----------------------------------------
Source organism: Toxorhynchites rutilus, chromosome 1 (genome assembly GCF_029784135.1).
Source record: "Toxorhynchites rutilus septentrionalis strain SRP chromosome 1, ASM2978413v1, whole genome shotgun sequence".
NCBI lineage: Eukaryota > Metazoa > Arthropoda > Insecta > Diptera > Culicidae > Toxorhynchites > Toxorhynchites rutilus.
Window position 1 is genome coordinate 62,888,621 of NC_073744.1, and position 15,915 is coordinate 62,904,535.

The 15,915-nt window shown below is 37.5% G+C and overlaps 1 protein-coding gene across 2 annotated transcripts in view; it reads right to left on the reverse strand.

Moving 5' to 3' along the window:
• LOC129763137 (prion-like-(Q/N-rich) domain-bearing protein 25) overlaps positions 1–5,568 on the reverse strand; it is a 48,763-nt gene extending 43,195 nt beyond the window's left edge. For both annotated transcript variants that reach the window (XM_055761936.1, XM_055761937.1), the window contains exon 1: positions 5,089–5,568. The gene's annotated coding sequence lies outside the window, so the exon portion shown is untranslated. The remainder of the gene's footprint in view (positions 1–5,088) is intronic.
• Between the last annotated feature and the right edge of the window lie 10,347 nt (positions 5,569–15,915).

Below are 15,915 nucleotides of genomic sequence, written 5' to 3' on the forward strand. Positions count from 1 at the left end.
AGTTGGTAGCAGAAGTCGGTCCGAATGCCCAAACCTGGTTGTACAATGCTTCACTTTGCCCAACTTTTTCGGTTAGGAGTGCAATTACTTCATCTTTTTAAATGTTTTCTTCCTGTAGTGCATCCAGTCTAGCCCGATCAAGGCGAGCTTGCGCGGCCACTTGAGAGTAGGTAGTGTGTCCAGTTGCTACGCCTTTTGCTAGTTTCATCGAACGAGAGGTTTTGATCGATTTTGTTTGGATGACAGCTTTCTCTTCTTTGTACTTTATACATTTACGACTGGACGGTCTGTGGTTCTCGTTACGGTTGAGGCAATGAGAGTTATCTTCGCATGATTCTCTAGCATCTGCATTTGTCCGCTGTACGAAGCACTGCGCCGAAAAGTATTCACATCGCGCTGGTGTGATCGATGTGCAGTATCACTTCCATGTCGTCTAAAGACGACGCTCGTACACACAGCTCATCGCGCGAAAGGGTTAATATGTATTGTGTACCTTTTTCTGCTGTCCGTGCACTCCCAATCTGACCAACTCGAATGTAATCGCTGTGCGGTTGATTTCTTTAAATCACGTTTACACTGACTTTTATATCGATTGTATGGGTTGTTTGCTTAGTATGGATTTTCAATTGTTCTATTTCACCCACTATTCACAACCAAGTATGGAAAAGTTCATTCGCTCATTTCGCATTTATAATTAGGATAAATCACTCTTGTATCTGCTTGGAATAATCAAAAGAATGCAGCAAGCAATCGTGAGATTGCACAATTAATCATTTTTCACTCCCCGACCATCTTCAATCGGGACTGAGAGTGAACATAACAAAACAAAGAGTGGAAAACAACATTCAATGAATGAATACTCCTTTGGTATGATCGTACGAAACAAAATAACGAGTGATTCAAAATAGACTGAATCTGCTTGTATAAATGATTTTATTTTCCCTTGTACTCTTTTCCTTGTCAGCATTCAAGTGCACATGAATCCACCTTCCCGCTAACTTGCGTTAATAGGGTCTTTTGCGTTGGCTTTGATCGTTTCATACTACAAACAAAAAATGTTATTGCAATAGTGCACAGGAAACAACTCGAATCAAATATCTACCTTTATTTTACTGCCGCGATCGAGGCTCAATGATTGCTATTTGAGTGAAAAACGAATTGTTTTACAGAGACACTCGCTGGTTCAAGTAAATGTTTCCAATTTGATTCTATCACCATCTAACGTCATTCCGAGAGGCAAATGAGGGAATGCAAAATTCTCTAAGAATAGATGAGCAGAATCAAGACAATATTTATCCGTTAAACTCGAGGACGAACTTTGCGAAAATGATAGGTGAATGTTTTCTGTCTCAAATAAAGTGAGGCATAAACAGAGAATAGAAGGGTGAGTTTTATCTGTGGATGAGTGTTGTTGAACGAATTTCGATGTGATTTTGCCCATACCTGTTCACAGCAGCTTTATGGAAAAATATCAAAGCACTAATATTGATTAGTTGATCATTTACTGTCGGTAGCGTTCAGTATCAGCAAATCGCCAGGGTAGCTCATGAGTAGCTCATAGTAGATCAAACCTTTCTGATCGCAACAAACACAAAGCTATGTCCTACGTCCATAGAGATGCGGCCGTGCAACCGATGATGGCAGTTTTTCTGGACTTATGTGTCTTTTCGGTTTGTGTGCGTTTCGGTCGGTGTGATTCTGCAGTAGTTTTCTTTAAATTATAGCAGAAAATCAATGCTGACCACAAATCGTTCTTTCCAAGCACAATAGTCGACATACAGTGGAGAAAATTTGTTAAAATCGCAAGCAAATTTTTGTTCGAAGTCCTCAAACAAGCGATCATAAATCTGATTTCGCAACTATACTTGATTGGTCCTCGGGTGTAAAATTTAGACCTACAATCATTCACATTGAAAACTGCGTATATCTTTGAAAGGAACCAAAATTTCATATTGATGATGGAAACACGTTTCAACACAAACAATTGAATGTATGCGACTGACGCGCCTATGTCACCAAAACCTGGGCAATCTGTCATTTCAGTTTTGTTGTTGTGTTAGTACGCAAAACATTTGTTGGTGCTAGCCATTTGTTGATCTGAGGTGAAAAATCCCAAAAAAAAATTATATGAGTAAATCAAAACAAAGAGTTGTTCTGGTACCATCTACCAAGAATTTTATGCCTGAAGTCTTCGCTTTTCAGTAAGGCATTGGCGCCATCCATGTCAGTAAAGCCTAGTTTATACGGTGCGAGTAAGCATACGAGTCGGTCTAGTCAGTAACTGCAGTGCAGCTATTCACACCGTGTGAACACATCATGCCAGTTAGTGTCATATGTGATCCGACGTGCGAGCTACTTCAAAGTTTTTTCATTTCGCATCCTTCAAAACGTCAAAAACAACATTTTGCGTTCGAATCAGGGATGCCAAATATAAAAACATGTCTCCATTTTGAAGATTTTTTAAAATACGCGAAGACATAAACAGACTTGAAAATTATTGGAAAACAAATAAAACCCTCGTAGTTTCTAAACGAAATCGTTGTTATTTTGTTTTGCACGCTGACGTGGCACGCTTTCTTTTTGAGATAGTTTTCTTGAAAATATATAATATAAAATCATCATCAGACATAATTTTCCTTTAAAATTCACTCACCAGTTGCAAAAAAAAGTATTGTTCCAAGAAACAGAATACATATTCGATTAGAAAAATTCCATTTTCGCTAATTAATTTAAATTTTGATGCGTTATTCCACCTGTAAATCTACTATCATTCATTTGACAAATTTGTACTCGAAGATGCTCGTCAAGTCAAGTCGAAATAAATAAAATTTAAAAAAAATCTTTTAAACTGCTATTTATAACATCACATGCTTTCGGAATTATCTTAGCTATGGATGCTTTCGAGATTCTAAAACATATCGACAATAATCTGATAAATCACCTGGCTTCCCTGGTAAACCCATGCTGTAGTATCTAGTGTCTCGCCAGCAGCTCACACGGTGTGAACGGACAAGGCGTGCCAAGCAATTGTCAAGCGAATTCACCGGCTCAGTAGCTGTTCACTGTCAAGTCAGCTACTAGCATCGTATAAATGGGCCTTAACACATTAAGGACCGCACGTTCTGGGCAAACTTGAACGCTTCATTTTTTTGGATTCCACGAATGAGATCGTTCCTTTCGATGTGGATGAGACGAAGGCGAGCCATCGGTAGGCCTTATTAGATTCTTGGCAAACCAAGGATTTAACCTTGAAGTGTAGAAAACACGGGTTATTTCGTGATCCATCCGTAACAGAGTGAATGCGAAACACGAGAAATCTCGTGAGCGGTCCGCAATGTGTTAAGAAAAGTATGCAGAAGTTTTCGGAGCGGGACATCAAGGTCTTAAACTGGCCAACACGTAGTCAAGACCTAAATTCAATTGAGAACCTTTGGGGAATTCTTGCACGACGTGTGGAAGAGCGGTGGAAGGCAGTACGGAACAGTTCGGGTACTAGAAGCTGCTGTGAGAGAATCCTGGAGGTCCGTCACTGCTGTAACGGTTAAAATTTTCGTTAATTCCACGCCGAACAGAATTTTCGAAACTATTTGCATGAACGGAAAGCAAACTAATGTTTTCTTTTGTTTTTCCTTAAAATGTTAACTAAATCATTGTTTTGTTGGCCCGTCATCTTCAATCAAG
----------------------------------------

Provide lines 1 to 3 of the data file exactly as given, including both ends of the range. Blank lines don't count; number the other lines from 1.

Source organism: Toxorhynchites rutilus, chromosome 1 (genome assembly GCF_029784135.1).
Source record: "Toxorhynchites rutilus septentrionalis strain SRP chromosome 1, ASM2978413v1, whole genome shotgun sequence".
NCBI lineage: Eukaryota > Metazoa > Arthropoda > Insecta > Diptera > Culicidae > Toxorhynchites > Toxorhynchites rutilus.